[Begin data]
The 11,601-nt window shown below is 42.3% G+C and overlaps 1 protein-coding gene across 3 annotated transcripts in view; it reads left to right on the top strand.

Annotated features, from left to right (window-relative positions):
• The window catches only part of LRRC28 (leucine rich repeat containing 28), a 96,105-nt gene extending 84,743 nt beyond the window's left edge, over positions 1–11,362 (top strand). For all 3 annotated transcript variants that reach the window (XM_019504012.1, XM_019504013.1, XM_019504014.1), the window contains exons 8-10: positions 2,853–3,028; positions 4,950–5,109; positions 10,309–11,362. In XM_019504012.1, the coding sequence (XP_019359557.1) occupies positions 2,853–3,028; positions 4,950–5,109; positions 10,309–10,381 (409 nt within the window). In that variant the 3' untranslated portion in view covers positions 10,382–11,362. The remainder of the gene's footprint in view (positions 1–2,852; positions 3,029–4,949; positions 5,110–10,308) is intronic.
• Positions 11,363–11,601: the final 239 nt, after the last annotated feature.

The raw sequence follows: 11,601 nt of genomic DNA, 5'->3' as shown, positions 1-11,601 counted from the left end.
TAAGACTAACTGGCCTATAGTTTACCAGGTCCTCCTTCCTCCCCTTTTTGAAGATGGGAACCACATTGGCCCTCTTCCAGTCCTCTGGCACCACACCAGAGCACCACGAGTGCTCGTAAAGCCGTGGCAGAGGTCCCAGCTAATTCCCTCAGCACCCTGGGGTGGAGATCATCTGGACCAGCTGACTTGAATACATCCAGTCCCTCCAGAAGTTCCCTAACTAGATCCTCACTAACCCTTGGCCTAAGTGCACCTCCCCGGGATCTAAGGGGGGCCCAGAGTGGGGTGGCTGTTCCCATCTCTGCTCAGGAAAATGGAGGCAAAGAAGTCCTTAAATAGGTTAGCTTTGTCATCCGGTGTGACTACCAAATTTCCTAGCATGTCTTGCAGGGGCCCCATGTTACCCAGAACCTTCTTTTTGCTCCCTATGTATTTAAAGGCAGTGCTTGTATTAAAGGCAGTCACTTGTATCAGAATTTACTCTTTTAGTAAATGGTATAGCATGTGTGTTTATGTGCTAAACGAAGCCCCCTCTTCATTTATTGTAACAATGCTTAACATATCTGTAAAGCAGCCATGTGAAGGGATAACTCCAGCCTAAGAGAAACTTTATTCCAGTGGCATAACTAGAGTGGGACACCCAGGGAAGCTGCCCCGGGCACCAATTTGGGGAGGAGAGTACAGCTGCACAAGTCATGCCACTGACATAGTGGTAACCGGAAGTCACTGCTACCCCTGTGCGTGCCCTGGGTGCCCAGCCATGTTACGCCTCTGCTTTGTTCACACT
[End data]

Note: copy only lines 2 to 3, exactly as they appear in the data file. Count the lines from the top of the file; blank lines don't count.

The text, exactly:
Annotated features, from left to right (window-relative positions):
• The window catches only part of LRRC28 (leucine rich repeat containing 28), a 96,105-nt gene extending 84,743 nt beyond the window's left edge, over positions 1–11,362 (top strand). For all 3 annotated transcript variants that reach the window (XM_019504012.1, XM_019504013.1, XM_019504014.1), the window contains exons 8-10: positions 2,853–3,028; positions 4,950–5,109; positions 10,309–11,362. In XM_019504012.1, the coding sequence (XP_019359557.1) occupies positions 2,853–3,028; positions 4,950–5,109; positions 10,309–10,381 (409 nt within the window). In that variant the 3' untranslated portion in view covers positions 10,382–11,362. The remainder of the gene's footprint in view (positions 1–2,852; positions 3,029–4,949; positions 5,110–10,308) is intronic.